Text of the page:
Are Jackson voters smart or gullible?

To the Editor:

Here we are, less than a month from the midterm elections, and the ridiculous ads are flooding the airways. Ridiculous with candidates just stating the obvious, such as “inflation is bad.” OK, thank you for that obvious revelation, but what do YOU want to do about it!? Do you even know what’s causing it?

How about fancy catch phrases, such as “my opponent doesn’t share our mountain values.” What does that even mean? I also love the ones who attack the character of their opponent, or say that we must stop their radical agenda, without stating what that perceived agenda might be. What is it we’re supposed to fear so much?

Conversely, does anyone actually stand for something anymore? 

Why would anyone vote for a candidate who has no stance or conviction on a particular subject? How much talent or character does it take to bad mouth someone else, without saying how they could do better? Surely, Jackson County voters are not that shallow or gullible, are we?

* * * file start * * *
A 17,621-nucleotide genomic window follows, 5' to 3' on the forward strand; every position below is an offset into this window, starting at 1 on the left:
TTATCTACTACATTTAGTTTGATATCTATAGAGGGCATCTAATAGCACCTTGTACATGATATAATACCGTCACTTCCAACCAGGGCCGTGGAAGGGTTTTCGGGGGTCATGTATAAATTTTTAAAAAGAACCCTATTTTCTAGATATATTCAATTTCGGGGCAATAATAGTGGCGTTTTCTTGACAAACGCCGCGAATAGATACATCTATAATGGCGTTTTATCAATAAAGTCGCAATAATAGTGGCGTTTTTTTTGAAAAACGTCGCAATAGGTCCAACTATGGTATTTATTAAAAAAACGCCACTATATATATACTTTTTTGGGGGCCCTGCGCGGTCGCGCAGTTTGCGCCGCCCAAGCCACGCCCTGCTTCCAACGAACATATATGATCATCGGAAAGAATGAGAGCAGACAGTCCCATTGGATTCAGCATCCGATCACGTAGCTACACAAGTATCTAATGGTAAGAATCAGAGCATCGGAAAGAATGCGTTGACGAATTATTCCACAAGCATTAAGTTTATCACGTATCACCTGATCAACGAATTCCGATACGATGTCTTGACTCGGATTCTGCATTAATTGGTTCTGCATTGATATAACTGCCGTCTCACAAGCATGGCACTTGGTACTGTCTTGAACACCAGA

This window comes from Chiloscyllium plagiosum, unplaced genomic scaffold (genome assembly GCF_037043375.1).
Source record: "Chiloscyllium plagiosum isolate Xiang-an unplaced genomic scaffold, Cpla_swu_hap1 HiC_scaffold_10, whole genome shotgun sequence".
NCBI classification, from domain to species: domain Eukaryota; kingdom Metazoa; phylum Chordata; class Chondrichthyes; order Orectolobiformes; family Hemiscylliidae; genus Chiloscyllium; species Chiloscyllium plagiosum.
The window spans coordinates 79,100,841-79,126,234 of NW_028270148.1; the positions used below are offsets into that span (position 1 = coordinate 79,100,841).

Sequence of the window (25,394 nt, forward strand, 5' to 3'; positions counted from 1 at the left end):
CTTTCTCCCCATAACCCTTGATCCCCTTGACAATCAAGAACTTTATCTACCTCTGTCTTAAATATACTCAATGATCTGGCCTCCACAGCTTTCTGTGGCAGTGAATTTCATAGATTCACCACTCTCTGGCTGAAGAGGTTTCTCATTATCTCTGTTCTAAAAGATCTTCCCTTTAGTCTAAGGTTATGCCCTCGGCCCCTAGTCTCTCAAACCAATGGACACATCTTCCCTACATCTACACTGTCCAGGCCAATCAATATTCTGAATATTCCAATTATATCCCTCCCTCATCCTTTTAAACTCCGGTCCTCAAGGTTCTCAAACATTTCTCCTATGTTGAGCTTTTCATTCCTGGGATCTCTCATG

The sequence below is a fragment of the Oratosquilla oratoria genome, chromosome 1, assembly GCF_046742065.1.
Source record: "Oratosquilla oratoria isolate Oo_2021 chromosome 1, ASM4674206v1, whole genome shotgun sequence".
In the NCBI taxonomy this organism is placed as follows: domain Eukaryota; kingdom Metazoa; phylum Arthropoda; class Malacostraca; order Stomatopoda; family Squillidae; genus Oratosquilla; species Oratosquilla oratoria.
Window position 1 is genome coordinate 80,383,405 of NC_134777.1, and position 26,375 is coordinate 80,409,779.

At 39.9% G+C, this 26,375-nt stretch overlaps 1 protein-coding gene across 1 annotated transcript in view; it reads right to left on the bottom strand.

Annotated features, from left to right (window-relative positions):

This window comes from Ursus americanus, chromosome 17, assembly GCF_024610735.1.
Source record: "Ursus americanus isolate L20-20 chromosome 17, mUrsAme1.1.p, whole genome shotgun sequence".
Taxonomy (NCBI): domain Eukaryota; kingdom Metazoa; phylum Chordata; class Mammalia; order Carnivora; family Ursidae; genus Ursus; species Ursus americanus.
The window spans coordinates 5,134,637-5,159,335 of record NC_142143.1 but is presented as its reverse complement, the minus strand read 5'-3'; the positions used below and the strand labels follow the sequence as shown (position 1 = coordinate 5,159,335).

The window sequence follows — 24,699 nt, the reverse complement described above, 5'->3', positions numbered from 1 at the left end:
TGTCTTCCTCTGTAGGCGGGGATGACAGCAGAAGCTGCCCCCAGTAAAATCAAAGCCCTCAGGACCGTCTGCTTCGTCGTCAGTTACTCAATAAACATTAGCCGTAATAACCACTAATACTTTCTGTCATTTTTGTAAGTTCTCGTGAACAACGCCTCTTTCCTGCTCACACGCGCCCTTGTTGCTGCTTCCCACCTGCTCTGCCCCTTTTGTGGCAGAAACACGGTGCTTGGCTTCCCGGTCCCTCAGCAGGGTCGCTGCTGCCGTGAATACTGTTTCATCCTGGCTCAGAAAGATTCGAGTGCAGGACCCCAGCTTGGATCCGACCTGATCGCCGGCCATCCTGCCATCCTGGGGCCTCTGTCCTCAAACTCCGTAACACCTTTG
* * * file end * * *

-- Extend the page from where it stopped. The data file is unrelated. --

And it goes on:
Additionally, I agree with Tom Campbell’s column in the Oct. 6 edition about everyone not being entitled to their own facts. 

Facts are facts. They are provable, and are not an opinion poll. For example, the sky is blue, the earth is not flat and the 2020 election was not stolen. 

All provable facts.

Unfortunately, spreaders of “alternative facts” will enthusiastically vote based on made up stuff, so it’s up to the rest of us to counteract those votes based on informed decisions, not YouTube videos, quack experts on various subjects, or QAnon theories. 

I’ll bet that Jackson County voters are smart enough to not even think about basing their decisions on those sources. Who’s with me on that?

I bet that Jackson County voters can realize when they’re being lied to, or simply not being offered a choice based on a stance, with a coinciding action plan.

I also agree with Tom Campbell in that we can’t just dismiss the spreaders of disinformation (lies) as kooks to be laughed at, because they will vote and prevail. We must be smart and vote in overwhelming numbers to be sure we’re governed by people who know the difference between fact and fiction. Otherwise, our democracy will be lost forever.

Mark Ballinger, Sylva